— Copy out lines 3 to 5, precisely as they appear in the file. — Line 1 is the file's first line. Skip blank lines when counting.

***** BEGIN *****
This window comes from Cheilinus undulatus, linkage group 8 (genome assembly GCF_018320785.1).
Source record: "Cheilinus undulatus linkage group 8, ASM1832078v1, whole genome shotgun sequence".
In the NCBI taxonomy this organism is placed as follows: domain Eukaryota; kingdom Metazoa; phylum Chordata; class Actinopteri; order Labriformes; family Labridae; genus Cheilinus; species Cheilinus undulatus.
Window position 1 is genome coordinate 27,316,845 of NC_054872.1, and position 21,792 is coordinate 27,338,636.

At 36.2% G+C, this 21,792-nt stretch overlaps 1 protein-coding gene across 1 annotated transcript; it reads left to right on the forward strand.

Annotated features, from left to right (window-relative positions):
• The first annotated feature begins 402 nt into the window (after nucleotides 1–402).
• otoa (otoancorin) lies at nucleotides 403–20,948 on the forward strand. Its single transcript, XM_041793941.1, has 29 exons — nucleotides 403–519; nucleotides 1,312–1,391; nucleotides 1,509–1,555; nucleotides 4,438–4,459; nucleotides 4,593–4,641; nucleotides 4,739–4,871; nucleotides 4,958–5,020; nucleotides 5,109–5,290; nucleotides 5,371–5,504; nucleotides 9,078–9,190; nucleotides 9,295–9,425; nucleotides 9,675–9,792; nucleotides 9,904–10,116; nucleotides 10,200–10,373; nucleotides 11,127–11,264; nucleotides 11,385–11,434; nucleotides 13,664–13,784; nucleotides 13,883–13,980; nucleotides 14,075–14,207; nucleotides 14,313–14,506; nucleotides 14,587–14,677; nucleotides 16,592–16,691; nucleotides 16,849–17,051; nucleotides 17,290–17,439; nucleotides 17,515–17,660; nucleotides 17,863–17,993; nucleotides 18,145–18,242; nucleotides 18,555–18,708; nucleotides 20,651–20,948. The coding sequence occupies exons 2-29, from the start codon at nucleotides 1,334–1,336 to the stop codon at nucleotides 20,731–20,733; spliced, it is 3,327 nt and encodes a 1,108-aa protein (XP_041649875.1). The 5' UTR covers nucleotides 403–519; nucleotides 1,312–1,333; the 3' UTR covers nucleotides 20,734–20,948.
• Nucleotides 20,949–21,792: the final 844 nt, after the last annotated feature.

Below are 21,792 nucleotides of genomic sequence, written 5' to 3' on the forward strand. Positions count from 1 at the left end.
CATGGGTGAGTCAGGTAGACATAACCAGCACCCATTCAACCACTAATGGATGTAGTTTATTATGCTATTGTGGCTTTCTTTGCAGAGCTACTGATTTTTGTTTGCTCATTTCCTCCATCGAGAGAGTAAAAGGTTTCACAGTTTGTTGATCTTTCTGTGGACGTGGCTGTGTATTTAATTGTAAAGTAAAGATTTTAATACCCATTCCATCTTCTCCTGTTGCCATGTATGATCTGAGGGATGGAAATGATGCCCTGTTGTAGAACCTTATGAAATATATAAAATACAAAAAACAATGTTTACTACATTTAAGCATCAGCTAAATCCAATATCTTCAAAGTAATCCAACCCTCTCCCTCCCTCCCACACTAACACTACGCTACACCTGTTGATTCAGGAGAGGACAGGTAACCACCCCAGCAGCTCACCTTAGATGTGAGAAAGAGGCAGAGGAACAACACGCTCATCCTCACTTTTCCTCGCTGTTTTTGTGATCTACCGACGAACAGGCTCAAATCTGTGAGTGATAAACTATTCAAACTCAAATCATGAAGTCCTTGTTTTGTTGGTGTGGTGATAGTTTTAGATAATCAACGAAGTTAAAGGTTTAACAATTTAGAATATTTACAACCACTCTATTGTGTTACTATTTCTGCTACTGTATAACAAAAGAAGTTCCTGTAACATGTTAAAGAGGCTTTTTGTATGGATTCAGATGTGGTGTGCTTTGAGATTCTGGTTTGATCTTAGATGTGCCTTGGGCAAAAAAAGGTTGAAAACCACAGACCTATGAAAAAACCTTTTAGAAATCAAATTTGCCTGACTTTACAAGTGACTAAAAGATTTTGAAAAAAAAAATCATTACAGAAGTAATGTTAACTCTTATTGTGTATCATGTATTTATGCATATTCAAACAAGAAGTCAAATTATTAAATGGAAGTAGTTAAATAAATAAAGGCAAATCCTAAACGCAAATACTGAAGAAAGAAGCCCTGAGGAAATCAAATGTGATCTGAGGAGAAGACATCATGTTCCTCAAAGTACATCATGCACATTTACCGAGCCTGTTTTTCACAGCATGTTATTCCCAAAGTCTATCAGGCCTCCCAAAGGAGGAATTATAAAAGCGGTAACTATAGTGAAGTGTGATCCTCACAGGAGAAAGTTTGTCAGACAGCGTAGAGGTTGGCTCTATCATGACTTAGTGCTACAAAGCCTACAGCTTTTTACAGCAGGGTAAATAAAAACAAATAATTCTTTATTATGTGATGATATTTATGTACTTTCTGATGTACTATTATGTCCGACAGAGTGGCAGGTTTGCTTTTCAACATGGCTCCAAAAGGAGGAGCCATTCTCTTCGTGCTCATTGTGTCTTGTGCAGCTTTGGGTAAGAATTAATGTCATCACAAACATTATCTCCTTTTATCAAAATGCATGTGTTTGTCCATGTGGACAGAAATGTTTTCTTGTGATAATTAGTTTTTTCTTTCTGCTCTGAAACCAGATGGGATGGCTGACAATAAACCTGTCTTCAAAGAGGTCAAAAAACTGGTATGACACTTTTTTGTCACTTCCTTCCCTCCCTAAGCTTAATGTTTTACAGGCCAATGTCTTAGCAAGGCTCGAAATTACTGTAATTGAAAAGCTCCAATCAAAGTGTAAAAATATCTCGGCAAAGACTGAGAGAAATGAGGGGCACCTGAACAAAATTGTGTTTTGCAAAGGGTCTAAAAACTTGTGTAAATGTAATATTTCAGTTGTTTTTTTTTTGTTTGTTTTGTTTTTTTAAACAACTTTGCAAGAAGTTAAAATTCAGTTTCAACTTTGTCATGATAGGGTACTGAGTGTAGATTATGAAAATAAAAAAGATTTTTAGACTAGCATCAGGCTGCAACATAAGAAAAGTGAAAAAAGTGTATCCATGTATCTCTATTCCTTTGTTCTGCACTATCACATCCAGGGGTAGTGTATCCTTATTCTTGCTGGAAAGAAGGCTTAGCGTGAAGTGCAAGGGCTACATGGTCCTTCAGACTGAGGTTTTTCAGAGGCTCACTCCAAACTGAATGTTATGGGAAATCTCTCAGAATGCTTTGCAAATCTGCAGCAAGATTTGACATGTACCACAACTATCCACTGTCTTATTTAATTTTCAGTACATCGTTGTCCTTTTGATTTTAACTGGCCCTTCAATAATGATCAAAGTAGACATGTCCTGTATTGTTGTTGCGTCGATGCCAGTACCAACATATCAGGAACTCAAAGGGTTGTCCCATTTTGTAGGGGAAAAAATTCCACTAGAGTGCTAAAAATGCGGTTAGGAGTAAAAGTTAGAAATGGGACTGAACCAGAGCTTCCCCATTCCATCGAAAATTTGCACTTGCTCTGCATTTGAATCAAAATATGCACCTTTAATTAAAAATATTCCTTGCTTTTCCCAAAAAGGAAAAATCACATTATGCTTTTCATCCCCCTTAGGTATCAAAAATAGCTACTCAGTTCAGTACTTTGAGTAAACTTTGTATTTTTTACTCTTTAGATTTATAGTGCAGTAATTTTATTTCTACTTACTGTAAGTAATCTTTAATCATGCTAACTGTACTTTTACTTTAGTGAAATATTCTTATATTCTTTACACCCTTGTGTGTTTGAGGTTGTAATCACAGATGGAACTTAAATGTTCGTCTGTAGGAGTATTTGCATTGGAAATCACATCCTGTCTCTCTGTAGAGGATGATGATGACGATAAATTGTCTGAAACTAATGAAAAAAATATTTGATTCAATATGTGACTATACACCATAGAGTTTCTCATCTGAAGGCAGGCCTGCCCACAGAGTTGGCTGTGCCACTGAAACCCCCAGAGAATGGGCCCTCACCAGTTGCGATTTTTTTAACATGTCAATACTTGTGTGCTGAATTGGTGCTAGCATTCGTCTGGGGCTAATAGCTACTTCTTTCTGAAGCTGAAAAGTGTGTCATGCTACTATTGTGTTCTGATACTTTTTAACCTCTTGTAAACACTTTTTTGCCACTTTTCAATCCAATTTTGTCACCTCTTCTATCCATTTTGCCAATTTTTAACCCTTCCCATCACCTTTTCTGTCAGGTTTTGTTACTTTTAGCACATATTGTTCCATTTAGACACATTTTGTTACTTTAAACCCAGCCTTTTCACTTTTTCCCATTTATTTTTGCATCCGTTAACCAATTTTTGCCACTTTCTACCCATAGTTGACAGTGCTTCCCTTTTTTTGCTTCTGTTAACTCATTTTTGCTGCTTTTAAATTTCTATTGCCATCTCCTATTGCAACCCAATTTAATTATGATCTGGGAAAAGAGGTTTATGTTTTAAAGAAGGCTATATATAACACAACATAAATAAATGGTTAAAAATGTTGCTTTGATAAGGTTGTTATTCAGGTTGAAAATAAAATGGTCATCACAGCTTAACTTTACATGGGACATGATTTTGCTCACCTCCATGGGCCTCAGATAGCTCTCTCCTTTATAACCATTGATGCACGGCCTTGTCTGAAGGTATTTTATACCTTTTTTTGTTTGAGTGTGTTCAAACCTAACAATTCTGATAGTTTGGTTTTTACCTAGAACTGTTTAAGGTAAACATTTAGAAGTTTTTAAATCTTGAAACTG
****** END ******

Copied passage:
In the NCBI taxonomy this organism is placed as follows: domain Eukaryota; kingdom Metazoa; phylum Chordata; class Actinopteri; order Labriformes; family Labridae; genus Cheilinus; species Cheilinus undulatus.
Window position 1 is genome coordinate 27,316,845 of NC_054872.1, and position 21,792 is coordinate 27,338,636.

At 36.2% G+C, this 21,792-nt stretch overlaps 1 protein-coding gene across 1 annotated transcript; it reads left to right on the forward strand.